In a July 10 op-ed piece in the New York Times, three of America’s wealthiest and most powerful business magnates — Sheldon Adelson, Warren Buffett, and Bill Gates — lamented that “immigration reform” legislation is having such difficulty in getting though Congress.
After praising two aspects (the “talented graduate” provision and the “pathway to citizenship,” or amnesty provision) of the bipartisan “Gang of Eight” bill that the Senate approved last June 27 by a 68-to-32 vote, the three men called for the House to follow suit:
Whatever the precise provisions of a law, it’s time for the House to draft and pass a bill that reflects both our country’s humanity and its self-interest. Differences with the Senate should be hammered out by members of a conference committee, committed to a deal.
Continuing their plea, Adelson, Buffett, and Gates wrote:
Signs of a more productive attitude in Washington — which passage of a well-designed immigration bill would provide — might well lift spirits and thereby stimulate the economy. It’s time for 535 of America’s citizens to remember what they owe to the 318 million who employ them.
Both the Senate bill (S. 744) passed in 2013, and the House version (H.R. 15) that has stalled (precisely because it echoes the same flaws as the Senate bill), are titled the “Border Security, Economic Opportunity, and Immigration Modernization Act.” Among the 32 senators voting against the bill were such outspoken opponents of granting amnesty to illegal immigrants as Ted Cruz (R-Texas), Rand Paul (R-Ken.), Jeff Sessions (R-Ala.), and Richard Shelby (R-Ala.).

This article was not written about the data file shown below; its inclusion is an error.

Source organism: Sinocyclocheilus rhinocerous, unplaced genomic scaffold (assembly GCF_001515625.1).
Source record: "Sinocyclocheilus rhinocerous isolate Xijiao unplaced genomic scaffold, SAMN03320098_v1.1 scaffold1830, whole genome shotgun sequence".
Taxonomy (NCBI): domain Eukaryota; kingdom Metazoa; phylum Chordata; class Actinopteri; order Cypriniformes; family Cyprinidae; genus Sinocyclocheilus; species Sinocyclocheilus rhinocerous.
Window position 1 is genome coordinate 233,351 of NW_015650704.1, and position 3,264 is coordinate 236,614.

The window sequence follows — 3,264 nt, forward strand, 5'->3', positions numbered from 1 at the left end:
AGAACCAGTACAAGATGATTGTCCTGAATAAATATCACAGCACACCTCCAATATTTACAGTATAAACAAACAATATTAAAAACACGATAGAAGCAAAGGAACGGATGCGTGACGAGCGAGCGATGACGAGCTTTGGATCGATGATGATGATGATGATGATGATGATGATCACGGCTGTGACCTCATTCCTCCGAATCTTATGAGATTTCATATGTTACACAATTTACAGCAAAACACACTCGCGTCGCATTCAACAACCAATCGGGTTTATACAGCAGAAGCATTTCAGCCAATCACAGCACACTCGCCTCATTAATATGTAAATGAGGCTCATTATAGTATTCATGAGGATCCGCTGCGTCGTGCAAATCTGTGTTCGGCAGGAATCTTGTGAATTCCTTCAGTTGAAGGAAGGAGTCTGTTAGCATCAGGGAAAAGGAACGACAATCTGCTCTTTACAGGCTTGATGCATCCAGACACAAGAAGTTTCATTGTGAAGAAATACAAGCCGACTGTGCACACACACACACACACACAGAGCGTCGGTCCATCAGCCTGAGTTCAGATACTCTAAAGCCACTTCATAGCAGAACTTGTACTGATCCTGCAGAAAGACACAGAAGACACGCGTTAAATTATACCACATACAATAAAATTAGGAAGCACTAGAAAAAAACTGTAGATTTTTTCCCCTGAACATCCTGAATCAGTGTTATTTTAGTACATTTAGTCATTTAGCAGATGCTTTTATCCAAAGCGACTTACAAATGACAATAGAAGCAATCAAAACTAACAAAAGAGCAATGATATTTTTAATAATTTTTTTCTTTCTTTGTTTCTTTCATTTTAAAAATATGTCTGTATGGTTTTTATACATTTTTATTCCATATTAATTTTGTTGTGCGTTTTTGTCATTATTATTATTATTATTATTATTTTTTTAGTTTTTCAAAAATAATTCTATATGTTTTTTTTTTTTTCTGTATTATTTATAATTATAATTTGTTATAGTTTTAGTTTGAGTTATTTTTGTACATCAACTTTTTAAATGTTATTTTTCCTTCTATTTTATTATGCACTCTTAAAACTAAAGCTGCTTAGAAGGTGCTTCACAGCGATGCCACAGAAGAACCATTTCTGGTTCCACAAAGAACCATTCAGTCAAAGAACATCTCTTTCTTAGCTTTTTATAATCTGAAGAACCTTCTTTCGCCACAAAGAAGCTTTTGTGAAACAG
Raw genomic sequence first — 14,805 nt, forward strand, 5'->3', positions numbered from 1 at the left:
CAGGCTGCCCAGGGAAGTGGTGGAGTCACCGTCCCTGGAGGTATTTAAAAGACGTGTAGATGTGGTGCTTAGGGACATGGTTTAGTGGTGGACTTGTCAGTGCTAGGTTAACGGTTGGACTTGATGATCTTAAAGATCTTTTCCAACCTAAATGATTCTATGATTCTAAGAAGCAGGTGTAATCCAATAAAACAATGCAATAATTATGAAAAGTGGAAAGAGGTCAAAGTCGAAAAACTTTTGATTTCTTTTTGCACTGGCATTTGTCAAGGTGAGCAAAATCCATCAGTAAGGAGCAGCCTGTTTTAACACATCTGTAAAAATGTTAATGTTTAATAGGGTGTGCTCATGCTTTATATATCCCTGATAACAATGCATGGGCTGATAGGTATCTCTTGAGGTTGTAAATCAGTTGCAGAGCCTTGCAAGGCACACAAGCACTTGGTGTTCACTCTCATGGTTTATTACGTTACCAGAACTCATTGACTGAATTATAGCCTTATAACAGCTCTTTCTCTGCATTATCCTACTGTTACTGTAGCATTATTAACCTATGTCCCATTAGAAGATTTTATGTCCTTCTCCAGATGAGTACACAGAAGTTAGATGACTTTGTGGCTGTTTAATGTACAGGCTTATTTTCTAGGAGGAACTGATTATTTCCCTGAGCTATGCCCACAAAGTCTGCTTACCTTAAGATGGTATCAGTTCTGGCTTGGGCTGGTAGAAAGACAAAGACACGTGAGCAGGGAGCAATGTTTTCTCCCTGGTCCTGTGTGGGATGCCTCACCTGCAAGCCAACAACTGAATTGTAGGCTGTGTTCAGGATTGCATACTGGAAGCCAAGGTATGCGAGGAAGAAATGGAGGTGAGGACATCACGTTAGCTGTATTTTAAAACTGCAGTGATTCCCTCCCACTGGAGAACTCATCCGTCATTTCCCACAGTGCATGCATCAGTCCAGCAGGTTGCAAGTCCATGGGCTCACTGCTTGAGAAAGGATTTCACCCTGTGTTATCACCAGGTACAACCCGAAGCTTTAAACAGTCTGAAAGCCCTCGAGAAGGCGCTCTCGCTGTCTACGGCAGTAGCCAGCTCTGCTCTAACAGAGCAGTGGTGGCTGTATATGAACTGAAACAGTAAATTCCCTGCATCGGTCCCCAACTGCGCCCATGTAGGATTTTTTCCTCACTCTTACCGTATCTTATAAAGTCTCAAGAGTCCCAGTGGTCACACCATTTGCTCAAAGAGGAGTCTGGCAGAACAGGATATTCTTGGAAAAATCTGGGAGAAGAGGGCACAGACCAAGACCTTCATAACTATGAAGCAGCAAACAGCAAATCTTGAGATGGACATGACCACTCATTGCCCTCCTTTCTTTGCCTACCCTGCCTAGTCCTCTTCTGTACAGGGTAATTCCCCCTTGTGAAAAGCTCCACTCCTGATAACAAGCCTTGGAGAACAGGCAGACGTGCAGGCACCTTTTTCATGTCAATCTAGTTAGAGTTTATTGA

Adelson, Buffett, and Gates noted that although they differed in their political views, they could still, if it were up to them, manage to come together “to draft a bill acceptable to each of us.” They asserted, correctly, that individuals “don’t have to agree on everything in order to cooperate on matters about which you are reasonably close to agreement.” Yet, they are all, apparently, in agreement on one of the most contentious points in the “Gang of Eight's” bill, a point largely responsible for its lack of success in the House. That point is amnesty for illegal immigrants.
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Photos above: Sheldon Adelson (left), Warren Buffett, and Bill Gates